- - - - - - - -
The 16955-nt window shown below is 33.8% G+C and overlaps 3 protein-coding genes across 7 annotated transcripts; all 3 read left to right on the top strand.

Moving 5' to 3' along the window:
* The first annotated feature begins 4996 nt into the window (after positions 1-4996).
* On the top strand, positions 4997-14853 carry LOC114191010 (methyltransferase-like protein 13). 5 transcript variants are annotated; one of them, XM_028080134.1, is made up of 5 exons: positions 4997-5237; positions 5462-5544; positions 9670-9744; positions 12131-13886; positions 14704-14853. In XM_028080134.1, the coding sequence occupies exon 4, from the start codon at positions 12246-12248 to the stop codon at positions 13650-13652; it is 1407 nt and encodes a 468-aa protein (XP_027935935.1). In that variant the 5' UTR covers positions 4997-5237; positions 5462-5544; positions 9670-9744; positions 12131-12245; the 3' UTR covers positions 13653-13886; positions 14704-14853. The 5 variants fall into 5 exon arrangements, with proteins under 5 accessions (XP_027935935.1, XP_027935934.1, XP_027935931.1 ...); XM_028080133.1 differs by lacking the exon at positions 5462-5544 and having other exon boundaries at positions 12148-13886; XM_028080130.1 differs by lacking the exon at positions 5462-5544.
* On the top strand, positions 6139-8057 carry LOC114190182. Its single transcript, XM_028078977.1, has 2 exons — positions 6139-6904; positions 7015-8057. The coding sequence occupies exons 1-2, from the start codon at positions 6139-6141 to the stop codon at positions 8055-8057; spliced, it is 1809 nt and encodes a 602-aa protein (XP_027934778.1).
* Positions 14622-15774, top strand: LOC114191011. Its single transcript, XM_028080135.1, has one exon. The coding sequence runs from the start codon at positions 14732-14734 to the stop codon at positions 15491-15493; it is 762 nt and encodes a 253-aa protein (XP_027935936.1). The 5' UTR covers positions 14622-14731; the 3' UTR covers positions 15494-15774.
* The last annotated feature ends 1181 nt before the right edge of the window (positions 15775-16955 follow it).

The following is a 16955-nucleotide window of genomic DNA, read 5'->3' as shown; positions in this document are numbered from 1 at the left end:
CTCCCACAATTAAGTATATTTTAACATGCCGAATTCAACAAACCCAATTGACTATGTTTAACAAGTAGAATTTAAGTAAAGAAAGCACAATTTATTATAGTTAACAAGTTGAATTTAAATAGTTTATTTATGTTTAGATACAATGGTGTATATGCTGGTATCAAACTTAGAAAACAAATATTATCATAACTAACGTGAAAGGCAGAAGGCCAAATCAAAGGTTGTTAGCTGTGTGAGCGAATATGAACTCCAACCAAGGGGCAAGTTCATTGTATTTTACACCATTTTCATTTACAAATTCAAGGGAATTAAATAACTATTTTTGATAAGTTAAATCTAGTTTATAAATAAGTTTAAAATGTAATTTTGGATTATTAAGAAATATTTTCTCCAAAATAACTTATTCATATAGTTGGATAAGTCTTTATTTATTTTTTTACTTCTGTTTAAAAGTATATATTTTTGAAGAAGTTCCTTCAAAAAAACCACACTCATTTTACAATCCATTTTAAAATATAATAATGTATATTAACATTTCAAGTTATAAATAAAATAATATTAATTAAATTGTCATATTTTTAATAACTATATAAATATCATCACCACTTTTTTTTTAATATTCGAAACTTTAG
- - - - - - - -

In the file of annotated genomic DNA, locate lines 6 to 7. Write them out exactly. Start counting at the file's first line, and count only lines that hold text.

* Positions 14622-15774, top strand: LOC114191011. Its single transcript, XM_028080135.1, has one exon. The coding sequence runs from the start codon at positions 14732-14734 to the stop codon at positions 15491-15493; it is 762 nt and encodes a 253-aa protein (XP_027935936.1). The 5' UTR covers positions 14622-14731; the 3' UTR covers positions 15494-15774.
* The last annotated feature ends 1181 nt before the right edge of the window (positions 15775-16955 follow it).